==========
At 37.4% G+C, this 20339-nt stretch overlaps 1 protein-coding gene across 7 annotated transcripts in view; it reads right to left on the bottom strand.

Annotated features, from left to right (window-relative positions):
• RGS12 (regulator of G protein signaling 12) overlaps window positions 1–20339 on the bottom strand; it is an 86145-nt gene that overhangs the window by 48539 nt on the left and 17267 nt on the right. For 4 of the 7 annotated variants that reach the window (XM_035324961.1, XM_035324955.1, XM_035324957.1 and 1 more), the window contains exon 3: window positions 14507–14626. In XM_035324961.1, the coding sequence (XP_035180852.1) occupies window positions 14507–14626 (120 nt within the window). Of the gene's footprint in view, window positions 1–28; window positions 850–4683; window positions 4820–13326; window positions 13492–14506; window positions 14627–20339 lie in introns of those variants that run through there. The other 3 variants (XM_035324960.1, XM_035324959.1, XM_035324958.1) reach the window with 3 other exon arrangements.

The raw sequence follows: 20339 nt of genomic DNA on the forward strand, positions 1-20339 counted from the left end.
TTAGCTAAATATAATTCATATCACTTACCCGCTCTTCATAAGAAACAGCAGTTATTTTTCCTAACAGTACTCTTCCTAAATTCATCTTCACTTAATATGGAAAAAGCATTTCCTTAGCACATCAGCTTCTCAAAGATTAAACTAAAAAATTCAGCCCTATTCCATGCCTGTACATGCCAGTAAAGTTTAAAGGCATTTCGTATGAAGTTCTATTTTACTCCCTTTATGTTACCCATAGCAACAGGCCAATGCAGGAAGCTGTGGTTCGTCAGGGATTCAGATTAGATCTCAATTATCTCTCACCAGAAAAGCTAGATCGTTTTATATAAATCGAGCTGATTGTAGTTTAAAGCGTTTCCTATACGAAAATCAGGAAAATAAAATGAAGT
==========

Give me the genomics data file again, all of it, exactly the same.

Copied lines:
At 37.4% G+C, this 20339-nt stretch overlaps 1 protein-coding gene across 7 annotated transcripts in view; it reads right to left on the bottom strand.

Annotated features, from left to right (window-relative positions):
• RGS12 (regulator of G protein signaling 12) overlaps window positions 1–20339 on the bottom strand; it is an 86145-nt gene that overhangs the window by 48539 nt on the left and 17267 nt on the right. For 4 of the 7 annotated variants that reach the window (XM_035324961.1, XM_035324955.1, XM_035324957.1 and 1 more), the window contains exon 3: window positions 14507–14626. In XM_035324961.1, the coding sequence (XP_035180852.1) occupies window positions 14507–14626 (120 nt within the window). Of the gene's footprint in view, window positions 1–28; window positions 850–4683; window positions 4820–13326; window positions 13492–14506; window positions 14627–20339 lie in introns of those variants that run through there. The other 3 variants (XM_035324960.1, XM_035324959.1, XM_035324958.1) reach the window with 3 other exon arrangements.

The raw sequence follows: 20339 nt of genomic DNA on the forward strand, positions 1-20339 counted from the left end.
TTAGCTAAATATAATTCATATCACTTACCCGCTCTTCATAAGAAACAGCAGTTATTTTTCCTAACAGTACTCTTCCTAAATTCATCTTCACTTAATATGGAAAAAGCATTTCCTTAGCACATCAGCTTCTCAAAGATTAAACTAAAAAATTCAGCCCTATTCCATGCCTGTACATGCCAGTAAAGTTTAAAGGCATTTCGTATGAAGTTCTATTTTACTCCCTTTATGTTACCCATAGCAACAGGCCAATGCAGGAAGCTGTGGTTCGTCAGGGATTCAGATTAGATCTCAATTATCTCTCACCAGAAAAGCTAGATCGTTTTATATAAATCGAGCTGATTGTAGTTTAAAGCGTTTCCTATACGAAAATCAGGAAAATAAAATGAAGT